The pH is adjusted to 7.0 by lime. 0.15 gram inoculum containing mixture of different cyanobacterial genera is added in the pit. Incubated for one week. Cyanobacteria grow and form scum on water surface. When it dries out, scum is scrapped, dried, powdered and stored in bags.
10-20 kg/ha dried algae is sprayed in rice field a week after transplantation of rice seeding.
Azolla is an aquatic fern. It has mainly three parts, stem, small leaves and fine rootlets. Leaves contain an endophytic cyanobacterium. Anabaena azollae in its small leaf cavity on upper surface. A. azollae fixes the atmospheric nitrogen and supplies to the plant, whereas algae derives some nutrients from plant. Azolla have 94 per cent water, 5 per cent nitrogen and 1 per cent minerals. Being watery it decomposes rapidly in the soil.
A. caroliniana, A. mexicana, A. microphylla, A. nilitica, A. pinnata and A. rubra. A. pinnata is commonly found in India.
Prepare a microplot (20 m2) with tin or cement. Add water 5-10 cm in depth. Add superphosphate 4-20 kg/ha, fresh Azolla 0.5 to 1.0 kg/m2 to the water. Adjust the pH of water 8.0, optimum temperature is 14-30°C. Furadon may be added as insecticide Azolla grows on the surface forming a mat. Harvest the Azolla after full growth usually after 20 days and dry.
Cultivate the Azolla either before or after transplantation of rice in the field. Inoculate 0.5 kg/m2 allow to grow and then water is drained to mix the Azolla in soil.
In summer it is very difficult to maintain the level of water for growth of Azolla, growth stops as it touches to soil. Azolla may be washed out due to heavy rain. At temperature above 30°C, growth of Azolla is markedly reduced. Azolla mass is bulky and difficult to transport.
Azolla shows tolerance against heavy metals, so it is the best fertiliser in the soils polluted due to metal wastes.
Micro-organism resides in the leaves, stem and roots of sugarcane plant, utilise sugar of the plant and fix atmospheric nitrogen. These have 20 times more efficiency to fix atmospheric nitrogen than Azotobacter.
The phosphorus is second important plant nutrient. There are two types of micro-organisms making available this plant nutrient.
Soil contains large amount of insoluble inorganic phosphates and immobilised organic phosphorus also. Phosphate solubilising micro-organisms (bacteria, algae) solubilise tricalcium, aluminium, iron and rock phosphate and organic phosphorus. These micro-organisms easily convert these minerals in to easily available form to the crops in the soil.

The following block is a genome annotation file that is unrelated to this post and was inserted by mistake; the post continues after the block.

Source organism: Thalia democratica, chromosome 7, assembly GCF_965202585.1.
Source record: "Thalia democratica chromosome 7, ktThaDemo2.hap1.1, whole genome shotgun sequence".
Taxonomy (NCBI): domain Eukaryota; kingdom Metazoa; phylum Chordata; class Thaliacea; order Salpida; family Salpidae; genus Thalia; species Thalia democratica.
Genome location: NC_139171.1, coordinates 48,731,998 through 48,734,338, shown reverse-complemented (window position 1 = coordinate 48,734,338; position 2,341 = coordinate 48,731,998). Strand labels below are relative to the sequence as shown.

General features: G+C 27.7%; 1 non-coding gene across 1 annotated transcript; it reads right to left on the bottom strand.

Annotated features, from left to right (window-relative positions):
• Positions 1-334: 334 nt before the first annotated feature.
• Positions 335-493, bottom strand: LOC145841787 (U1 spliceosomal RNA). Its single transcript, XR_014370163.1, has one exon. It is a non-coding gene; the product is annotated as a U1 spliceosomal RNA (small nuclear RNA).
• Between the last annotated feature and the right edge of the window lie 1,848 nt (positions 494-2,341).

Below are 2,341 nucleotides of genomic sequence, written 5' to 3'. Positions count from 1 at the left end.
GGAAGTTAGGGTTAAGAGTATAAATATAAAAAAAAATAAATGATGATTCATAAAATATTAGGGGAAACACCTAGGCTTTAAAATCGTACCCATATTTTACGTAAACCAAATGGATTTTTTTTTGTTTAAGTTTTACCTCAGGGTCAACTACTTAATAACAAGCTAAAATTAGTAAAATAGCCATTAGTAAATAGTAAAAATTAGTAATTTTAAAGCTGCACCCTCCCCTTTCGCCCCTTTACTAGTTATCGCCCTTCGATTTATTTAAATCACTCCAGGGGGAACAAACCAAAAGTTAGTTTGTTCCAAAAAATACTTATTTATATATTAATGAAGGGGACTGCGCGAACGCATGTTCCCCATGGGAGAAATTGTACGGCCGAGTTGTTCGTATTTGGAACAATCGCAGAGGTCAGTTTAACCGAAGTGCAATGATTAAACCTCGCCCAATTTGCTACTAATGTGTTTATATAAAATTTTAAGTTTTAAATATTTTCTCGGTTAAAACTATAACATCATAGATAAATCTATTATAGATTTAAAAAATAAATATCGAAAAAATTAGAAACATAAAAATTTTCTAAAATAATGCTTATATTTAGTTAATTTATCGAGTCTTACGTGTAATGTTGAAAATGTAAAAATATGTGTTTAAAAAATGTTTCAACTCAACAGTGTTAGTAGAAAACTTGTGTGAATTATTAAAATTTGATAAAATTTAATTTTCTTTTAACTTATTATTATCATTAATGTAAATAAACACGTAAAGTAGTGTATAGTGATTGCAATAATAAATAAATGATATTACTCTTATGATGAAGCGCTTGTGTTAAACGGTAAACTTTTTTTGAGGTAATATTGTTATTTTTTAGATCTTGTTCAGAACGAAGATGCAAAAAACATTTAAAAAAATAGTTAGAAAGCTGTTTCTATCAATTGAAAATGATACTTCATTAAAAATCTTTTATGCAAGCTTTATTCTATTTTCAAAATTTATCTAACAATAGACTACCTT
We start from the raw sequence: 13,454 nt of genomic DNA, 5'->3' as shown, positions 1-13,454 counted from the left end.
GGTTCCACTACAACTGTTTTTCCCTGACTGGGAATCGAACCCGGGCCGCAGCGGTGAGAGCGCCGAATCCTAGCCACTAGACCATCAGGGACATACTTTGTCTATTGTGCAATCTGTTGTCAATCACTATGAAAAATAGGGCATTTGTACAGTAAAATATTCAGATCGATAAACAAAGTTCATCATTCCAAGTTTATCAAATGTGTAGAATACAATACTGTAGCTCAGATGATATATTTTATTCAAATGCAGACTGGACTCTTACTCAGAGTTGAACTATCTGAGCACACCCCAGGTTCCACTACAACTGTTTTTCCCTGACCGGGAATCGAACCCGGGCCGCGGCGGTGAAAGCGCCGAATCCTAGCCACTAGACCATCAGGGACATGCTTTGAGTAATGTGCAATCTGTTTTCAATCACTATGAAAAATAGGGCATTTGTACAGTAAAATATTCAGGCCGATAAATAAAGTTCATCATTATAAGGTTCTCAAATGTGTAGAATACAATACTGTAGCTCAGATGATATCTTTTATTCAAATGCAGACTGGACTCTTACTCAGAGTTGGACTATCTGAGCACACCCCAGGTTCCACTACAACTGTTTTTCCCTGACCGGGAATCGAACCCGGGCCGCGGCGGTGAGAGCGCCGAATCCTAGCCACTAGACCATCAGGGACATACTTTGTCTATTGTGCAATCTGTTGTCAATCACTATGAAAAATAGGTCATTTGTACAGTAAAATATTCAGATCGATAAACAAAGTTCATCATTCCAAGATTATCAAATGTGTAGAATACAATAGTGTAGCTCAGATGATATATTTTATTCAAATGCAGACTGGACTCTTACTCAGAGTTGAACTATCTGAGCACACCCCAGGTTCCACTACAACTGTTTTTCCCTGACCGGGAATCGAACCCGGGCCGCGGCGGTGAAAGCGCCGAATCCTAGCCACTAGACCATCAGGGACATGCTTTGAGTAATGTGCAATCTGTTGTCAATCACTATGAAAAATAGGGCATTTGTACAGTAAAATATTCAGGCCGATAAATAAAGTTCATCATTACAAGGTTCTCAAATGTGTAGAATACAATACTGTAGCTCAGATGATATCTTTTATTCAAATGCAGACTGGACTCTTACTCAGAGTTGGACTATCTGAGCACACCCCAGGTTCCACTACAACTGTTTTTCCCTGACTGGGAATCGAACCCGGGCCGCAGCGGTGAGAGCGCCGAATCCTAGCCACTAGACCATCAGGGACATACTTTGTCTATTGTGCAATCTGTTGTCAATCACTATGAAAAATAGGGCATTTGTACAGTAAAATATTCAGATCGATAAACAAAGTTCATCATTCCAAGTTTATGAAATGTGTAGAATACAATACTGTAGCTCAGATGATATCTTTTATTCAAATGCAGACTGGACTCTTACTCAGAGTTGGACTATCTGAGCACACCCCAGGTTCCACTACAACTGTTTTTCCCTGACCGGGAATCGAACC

Bacillus megaterium Var. phosphaticum. Pseudomonas striata, P. fluorescens, Achromobacter.
Aspergillus, avamori, A. niger, A. flavus, Penicillium digitatum, cephalosporium.
Chlorella sp., Anabaena, novecularis, Tolypotherix tennius. Actinomycetes: Streptomyces sp., Actinomyces sp.
B. megaterium var phosphaticum. and Pseudomonas striata are generally cultivated as fertilisers. Mass cultivation and mixing with carrier is similar to that Rhizobium by using medium.
Very similar to Rhizobium application on the seeds or transplantable crops Vesicular arbuscular mycorrhiza (VAM). The symbiotic association between fungus and root systems of higher plants is called mycorrhiza, which literally means fungus roots. VAM fungi- Glomus, Sclerocystis, Gigaspora, Endogone, Acaulospora. VA. mycorrihizae develop special characteristic structures called arbuscles and vesicles.
The finger like projections, arbuscles, help in the transfer of nutrients (especially phosphates) from the soil into the root system. Absorbed phosphate is stored in circular or ellipsoidal or rectangular vesicles. VA. mycorrhizae are type of endomycorrhizae.
In endomycorrhizae, the fungus lives within the cells of the root and establishes direct connections between the cells of the root and the surrounding soil. VA. mycorrhizae occur in roots of most angiosperms, pteridophytes and bryophytes, which includes onion, tomato, brinjal, jowar, bajra, sunflower and groundnut.